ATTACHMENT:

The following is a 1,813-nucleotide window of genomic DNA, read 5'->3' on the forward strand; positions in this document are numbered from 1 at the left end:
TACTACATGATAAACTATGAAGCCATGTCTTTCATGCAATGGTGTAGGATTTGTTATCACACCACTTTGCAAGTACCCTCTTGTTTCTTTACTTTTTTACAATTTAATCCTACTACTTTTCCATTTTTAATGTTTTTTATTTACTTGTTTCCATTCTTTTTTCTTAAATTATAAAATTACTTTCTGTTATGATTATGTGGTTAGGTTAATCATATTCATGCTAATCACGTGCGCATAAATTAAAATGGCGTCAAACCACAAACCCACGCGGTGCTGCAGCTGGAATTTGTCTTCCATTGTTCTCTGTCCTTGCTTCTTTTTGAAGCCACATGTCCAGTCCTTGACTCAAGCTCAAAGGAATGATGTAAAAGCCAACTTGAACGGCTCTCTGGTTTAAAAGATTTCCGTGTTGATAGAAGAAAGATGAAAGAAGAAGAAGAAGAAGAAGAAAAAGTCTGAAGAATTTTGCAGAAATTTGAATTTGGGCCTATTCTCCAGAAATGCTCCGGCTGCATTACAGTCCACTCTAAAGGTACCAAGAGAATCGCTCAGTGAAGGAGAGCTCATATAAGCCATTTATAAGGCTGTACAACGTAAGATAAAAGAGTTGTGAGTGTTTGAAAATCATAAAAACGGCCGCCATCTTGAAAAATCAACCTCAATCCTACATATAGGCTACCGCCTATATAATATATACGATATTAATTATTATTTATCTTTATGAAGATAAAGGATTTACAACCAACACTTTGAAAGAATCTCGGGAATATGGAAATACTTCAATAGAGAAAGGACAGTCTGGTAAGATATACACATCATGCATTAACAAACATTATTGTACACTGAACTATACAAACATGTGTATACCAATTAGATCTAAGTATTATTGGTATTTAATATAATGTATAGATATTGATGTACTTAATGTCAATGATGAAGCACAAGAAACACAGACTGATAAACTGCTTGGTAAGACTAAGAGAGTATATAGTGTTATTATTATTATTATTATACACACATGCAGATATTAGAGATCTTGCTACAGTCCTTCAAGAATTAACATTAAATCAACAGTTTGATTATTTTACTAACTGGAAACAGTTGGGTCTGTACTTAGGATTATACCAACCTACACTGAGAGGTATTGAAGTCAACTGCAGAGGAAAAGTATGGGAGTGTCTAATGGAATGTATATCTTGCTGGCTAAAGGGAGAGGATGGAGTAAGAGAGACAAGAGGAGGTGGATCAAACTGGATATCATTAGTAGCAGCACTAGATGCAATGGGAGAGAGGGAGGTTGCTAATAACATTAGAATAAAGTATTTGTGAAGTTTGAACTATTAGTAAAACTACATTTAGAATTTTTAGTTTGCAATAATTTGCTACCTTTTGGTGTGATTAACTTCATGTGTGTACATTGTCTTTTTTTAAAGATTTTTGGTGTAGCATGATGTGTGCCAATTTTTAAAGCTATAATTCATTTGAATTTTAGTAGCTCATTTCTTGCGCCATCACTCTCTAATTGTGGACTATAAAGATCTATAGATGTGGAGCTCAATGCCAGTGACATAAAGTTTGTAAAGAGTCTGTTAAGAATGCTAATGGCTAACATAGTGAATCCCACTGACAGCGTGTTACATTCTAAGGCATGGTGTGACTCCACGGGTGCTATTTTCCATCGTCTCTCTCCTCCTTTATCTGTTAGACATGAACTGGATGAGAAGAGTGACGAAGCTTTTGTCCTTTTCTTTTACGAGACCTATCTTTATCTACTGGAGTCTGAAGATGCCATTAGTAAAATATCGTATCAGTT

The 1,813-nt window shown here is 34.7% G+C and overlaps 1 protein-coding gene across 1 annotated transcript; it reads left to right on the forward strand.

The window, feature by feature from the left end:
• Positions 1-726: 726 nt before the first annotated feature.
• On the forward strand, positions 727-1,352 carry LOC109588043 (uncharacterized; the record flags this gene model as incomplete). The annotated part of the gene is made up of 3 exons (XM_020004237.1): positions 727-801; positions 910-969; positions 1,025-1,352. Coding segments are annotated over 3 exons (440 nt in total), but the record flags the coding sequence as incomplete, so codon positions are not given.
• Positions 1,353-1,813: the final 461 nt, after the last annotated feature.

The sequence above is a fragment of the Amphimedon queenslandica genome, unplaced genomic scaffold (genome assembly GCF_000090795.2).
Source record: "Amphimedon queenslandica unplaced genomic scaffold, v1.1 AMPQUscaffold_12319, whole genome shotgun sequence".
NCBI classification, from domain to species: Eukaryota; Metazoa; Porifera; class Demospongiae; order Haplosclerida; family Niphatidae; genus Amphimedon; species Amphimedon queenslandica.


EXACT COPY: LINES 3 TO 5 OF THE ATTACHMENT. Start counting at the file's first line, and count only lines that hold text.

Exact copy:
The 1,813-nt window shown here is 34.7% G+C and overlaps 1 protein-coding gene across 1 annotated transcript; it reads left to right on the forward strand.

The window, feature by feature from the left end:
• Positions 1-726: 726 nt before the first annotated feature.